Wir haben mit Stella McCartney, der Schirmherrin des Awards und einer Vorreitern in Sachen Nachhaltigkeit und Fair-Fashion, über aktuelle Tendenzen in der Modeindustrie, über Nachwuchstalente und über falschen Aktivismus gesprochen:
Currently you are the patron of the German Designer for Tomorrow Award, which means you chose and support the five different fashion design talents as nominees. This year you chose five young women. What is your main focus in evaluating their designs? Is it creativity, craft, a message?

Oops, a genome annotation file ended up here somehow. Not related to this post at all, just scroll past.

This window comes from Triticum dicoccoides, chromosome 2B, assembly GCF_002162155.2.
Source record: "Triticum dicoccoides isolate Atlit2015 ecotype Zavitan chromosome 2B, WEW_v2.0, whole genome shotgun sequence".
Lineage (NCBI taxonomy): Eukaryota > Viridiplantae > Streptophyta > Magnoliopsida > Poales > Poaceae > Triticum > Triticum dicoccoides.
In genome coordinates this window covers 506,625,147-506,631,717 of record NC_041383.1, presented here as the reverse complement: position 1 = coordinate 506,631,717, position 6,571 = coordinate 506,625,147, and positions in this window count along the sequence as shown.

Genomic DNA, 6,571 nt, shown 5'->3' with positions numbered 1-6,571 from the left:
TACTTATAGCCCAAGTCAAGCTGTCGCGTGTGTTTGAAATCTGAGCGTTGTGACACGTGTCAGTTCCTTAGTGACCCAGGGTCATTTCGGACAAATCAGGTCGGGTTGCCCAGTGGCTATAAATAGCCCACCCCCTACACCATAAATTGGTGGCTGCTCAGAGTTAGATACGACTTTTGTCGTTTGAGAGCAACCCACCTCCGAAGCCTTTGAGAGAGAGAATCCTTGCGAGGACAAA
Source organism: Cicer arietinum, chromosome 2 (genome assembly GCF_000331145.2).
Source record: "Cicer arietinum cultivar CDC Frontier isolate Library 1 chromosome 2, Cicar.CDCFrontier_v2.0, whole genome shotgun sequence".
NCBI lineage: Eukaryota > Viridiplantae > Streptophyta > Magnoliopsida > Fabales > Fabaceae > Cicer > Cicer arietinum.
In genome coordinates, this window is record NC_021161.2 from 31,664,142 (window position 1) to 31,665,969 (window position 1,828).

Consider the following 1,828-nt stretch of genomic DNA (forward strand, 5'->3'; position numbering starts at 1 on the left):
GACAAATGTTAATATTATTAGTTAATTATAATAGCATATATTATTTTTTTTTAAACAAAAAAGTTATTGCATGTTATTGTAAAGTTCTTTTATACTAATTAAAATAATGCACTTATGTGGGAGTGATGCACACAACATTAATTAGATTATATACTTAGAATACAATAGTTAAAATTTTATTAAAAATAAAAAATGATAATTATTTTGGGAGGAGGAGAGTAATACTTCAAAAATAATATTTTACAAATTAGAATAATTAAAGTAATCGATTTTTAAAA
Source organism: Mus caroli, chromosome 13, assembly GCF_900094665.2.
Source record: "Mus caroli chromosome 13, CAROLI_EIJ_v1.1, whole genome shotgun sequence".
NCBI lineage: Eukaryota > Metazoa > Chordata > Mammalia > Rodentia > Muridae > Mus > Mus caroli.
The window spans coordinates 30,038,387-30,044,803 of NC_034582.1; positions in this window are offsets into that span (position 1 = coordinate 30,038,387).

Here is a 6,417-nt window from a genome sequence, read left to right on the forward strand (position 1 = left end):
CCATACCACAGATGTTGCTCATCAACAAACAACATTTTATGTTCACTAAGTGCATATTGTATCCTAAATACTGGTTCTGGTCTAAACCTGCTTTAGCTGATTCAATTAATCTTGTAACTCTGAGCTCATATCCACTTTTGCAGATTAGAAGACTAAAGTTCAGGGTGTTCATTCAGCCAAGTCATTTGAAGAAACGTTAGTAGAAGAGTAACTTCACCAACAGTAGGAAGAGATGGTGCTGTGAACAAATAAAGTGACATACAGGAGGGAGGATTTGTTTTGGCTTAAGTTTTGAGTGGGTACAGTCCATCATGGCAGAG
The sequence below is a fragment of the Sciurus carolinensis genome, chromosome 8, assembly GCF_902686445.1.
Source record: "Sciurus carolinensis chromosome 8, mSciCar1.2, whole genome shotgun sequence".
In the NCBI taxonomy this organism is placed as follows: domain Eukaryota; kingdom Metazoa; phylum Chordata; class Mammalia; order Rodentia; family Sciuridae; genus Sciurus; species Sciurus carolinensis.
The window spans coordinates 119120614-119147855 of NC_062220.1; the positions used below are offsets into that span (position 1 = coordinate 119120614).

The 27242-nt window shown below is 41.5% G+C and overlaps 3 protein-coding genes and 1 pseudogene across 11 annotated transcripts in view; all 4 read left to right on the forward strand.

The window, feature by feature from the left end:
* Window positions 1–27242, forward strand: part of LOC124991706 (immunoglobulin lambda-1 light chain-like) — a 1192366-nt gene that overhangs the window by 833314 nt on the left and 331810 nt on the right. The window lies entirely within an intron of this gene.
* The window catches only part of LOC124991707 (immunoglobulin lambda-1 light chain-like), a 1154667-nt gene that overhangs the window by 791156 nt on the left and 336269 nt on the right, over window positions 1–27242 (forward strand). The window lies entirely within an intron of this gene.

It was just by chance that I chose five women and weirdly I chose all women last time as well. Clearly I am drawn to the female design. My main focus when I was looking at the designs is really just a marriage between creativity and modernity and also…wearability. I think it is important that you can actually wear fashion, that has always been at the heart of everything I do. I think that in a sense, it is kind of easier to design clothes that you can’t wear. I find it more challenging to create clothes that are wearable and I always aim towards that. I want to see myself in the clothes that people are designing or I want to imagine myself wearing them, just like as a designer myself I want to see people wanting and wearing my designs. The creativity of course is incredibly important and obviously the pattern cutting and is the actual craftsmanship of the garments. Basically you want to see that these contestants have a hunger to learn every aspect of fashion design and I do think it is important at this stage in their career to know how to pattern cut, to know how to drape but at the same time to have a creative edge. And of course I’m also very interested to see if anybody is thinking about being sustainable or more mindful within the next generation of designers too.